5 Reasons Premium Economy Is A Winner (And 3 Reasons It Isn’t)

5 Reasons Premium Economy Is A Winner (And 3 Reasons It Isn’t)

When boarding a flight, you might notice yourself making your way through a cabin that doesn’t have lie flat beds like First but isn’t a tight squeeze like Economy. Well you’re probably looking at something called ‘Premium Economy’. It all started in the early 1990s when Taiwanese EVA Air introduced an extra class above economy, this was followed by Virgin Atlantic in 1992. Airlines saw Premium Economy as an opportunity to target travelers who don’t want to pay the price for a business class seat, but don’t mind forking out a wee bit more for a few extra ‘luxuries’ when flying.

As air travel has become more common over the last couple of decades, airlines have invested a lot into improving their product – particularly their hard product. What was once considered exclusively ‘First Class’ is now offered in Business Class. Typical long haul Business Class products now offer fully flat beds and guaranteed aisle access which makes offering First almost redundant for airlines – except on flagship routes. This leaves a space on the plane for a class somewhere between the rigid seats down at the back and the fully flat beds up at the front. A space for Premium Economy – The class made its real debut around 2007 when airlines like Qantas and Air New Zealand started offering it. The success has lead to a handful of Asian carriers launching the product like JAL, ANA, Cathay Pacific and most recently Singapore Airlines.

So, have you seen that option at booking? Tempted to try it out?

Why Premium Economy Is A Winner

You’ll have a dedicated cabin…

Cathay Pacific Premium Economy

Photo Credit: Luke Lai

You’ll be glad to know that Premium Economy cabins are curtained off from the other cabins giving it a more private feel. With a dedicated cabin comes a dedicated crew. Pictured above is Cathay Pacific’s Premium Economy in a 2-3-2 layout vs Economy (behind) 2-4-2.

You’ll have more to drink….

Champagne or Sparkling Wine – start the flight feeling like a superstar (well kind of..) Premium Economy also has larger beverage menu with improved choices and quality over Economy.

You’ll get to spread out…

Photo Credit: Air New Zealand

Most airlines offer a larger seat and a deeper recline that hope to offer you more comfort inflight and a better sleep. Many Premium Economy products offer seats attached to a shell that will ensure your neighbour wont recline into your personal space. One of the most innovative products is Air New Zealand’s Space Seat that has two configurations. One angled for a couple and one angled outward for a solo traveler.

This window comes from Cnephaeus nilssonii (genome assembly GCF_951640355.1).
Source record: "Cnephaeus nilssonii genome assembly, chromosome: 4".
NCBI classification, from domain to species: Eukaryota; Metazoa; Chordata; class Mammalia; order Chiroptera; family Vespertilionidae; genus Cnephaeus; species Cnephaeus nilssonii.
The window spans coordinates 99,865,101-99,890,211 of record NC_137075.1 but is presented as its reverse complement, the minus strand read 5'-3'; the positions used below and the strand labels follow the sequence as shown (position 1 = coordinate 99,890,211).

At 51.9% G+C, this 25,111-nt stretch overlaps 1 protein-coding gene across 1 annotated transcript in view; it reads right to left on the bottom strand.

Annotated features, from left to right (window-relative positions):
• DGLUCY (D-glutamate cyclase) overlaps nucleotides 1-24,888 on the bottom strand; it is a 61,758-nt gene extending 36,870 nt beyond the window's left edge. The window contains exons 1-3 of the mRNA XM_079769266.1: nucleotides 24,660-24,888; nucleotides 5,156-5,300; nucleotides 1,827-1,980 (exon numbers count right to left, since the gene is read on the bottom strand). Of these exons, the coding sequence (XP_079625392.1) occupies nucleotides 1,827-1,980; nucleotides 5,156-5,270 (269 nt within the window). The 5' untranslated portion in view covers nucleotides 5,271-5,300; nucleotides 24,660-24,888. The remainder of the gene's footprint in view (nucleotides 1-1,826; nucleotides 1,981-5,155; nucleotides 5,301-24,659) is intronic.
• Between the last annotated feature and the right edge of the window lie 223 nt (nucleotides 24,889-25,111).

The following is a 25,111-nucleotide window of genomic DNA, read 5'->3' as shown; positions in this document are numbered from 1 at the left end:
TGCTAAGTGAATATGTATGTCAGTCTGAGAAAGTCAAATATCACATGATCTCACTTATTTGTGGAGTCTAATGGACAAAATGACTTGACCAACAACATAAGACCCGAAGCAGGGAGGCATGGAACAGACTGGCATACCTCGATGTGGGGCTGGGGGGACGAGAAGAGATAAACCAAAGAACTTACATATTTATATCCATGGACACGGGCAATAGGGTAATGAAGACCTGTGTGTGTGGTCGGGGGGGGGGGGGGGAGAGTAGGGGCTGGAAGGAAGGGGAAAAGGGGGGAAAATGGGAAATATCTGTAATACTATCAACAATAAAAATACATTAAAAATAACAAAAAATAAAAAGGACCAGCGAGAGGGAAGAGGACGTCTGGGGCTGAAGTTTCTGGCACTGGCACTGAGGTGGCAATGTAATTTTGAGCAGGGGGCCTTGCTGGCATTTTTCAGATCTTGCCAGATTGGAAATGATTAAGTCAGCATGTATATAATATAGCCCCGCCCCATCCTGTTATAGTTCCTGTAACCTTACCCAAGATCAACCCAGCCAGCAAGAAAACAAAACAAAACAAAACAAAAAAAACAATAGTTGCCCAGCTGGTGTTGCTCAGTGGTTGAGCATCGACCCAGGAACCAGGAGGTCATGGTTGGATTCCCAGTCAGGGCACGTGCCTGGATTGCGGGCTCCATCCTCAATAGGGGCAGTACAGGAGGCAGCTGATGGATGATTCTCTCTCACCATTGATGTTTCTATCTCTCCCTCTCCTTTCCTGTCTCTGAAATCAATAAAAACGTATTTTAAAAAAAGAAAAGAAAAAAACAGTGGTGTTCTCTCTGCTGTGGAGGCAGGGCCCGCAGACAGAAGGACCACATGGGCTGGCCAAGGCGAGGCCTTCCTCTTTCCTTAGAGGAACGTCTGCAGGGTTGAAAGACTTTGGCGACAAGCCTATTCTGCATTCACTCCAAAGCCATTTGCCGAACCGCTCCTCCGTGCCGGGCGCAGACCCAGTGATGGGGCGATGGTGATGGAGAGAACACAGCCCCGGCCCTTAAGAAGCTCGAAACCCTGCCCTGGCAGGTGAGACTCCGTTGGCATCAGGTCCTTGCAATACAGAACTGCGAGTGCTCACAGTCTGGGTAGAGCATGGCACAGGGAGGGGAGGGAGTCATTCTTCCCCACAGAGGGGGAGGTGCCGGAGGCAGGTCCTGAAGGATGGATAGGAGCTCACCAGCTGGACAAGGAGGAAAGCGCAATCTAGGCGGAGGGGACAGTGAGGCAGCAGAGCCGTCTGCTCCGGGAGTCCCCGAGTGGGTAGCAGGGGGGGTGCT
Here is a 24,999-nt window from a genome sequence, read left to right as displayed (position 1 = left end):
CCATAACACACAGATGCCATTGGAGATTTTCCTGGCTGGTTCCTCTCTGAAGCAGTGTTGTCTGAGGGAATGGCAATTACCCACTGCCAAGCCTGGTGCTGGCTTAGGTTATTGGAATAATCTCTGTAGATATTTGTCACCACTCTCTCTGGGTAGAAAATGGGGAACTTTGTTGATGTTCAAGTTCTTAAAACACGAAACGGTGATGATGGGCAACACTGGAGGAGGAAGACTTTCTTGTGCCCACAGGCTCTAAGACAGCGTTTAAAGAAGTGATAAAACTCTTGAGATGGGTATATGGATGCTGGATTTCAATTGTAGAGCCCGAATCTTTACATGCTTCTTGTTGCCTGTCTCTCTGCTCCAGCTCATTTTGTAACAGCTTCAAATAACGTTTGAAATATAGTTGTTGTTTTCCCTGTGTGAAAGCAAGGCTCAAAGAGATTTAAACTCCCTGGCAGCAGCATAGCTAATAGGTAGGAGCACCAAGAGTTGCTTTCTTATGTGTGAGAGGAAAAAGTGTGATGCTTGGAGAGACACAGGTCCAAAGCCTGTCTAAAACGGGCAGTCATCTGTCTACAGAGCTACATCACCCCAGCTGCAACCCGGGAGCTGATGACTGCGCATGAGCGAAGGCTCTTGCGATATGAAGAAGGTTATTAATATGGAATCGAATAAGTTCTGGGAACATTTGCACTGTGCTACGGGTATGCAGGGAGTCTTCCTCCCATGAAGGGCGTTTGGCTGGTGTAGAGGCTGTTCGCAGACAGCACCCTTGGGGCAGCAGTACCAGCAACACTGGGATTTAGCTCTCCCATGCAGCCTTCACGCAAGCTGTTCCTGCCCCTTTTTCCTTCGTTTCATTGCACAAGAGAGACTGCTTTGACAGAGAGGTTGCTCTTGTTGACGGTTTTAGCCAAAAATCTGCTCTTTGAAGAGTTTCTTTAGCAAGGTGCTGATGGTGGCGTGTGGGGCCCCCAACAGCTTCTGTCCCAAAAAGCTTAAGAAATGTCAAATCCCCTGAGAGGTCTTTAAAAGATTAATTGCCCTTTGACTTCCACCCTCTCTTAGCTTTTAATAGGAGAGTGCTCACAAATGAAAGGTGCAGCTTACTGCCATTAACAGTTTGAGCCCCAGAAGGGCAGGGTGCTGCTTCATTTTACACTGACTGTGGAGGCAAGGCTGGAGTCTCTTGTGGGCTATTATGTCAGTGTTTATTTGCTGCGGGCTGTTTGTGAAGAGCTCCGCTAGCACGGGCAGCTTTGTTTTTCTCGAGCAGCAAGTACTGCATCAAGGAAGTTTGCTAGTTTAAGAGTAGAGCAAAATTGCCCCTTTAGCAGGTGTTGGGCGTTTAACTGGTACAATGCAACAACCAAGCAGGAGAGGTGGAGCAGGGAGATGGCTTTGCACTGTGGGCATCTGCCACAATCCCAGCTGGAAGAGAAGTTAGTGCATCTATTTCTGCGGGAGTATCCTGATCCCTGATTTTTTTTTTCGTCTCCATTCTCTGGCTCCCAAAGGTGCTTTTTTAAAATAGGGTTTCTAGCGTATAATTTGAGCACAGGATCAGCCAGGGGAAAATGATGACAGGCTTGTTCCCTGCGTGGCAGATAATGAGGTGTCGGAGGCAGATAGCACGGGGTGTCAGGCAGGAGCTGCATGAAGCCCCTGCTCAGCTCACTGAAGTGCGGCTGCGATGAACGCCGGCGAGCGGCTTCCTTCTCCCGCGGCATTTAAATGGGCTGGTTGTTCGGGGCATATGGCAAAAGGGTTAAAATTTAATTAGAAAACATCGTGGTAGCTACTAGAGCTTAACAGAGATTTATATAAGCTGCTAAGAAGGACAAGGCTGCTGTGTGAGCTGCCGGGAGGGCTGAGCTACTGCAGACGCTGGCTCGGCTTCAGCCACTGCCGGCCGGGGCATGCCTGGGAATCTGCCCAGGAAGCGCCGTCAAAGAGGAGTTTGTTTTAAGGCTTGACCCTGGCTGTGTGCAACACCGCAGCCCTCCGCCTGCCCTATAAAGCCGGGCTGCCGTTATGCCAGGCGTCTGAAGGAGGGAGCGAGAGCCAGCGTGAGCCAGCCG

Premium Economy Pitch Economy Pitch
Cathay Pacific 38″ 32″
Singapore Airlines 38″ 32″
British Airways 38″ 31″
Lufthansa 38″ 31″
ANA 38″ 31″
JAL 42″ 33″
Air New Zealand 41″ 31-33″

You’ll get priority check-in and baggage collection (and other business class perks)

Priority Luggage

Photo Credit: Robert S. Donovan

In Premium Economy you’ll be able to take advantage of Business Class perks. Arrive at the airport and skip the queue with priority check-in desks. At the other end you’ll be on your way faster with priority baggage meaning your bags will come out faster. Another perk for ANA Premium Economy passengers is that you’ll have access to airport lounges.

You’ll be feasting on better food…

Lufthansa Premium Economy Meal

Photo Credit: Lufthansa

We all know that airline meals aren’t always the most palatable, but the airlines with Premium Economy services have made an effort to improve your meal enjoyment. A nice touch to Premium Economy meals are that the meals are served on crockery and linen. Aside from offering special dietary meals, many are also offering a wider choice of standard meals – provided that you make a selection online beforehand.

And Why It Isn’t…

You’ll be paying more…

Booking Credit Card

Airlines often tout that Premium Economy is only a small mark up from Economy, however that mark up is on a completely flexible fare. In terms of a ticket that has a bit of leeway vs a Premium Economy ticket it tends to be approximately double the cost. The table below illustrates the price difference on a random booking all made on the same day next year.

Premium Economy Class Price Economy Class Price
Cathay Pacific (Hong Kong – New York) 27,970HKD | 3609 USD 11,690HKD | 1508 USD
ANA (Hong Kong – New York) 26,992HKD | 3482 USD 10,792HKD | 1392 USD
British Airways (Hong Kong – London) 17,992 HKD| 2321 USD 10,057 HKD | 1297 USD
Qantas (Hong Kong – Sydney) 10,598HKD | 1367 USD 5888 HKD | 759 USD

You might just find yourself down the back… 

Economy Class

So you’ve just booked your flight on Premium Economy and then you glance at your itinerary and you see the word ECONOMY. Many airlines haven’t rolled out their Premium Economy product on all of their fleet. For example if you booked a flight from New York to Bali via Hong Kong. Your flight from New York to Hong Kong would be in Premium Economy but your flight would be in economy for the next 6 hour haul down to Bali.

What could you buy with the difference on your holiday?

Before you book check out the costs, check out what the airline offers for their Premium Economy product, read some traveler‘s trip reports and make a judgment on whether its worth it. What could the difference in fare costs buy you on your holiday if you were prepared to pull through with a little discomfort for 12 hours of your life.

What could you get in Hong Kong for the difference?

27,970HKD(Premium Economy)| 11690HKD (Economy)

A 1 week stay in a 5 star hotel


9 Scenic Helicopter Rides around Hong Kong City  


14 dinners at a 3 starred Michelin Restaurant


3 new iPhones


Another trip abroad (on Economy that is…)

Have you tried Premium Economy? What was the experience like?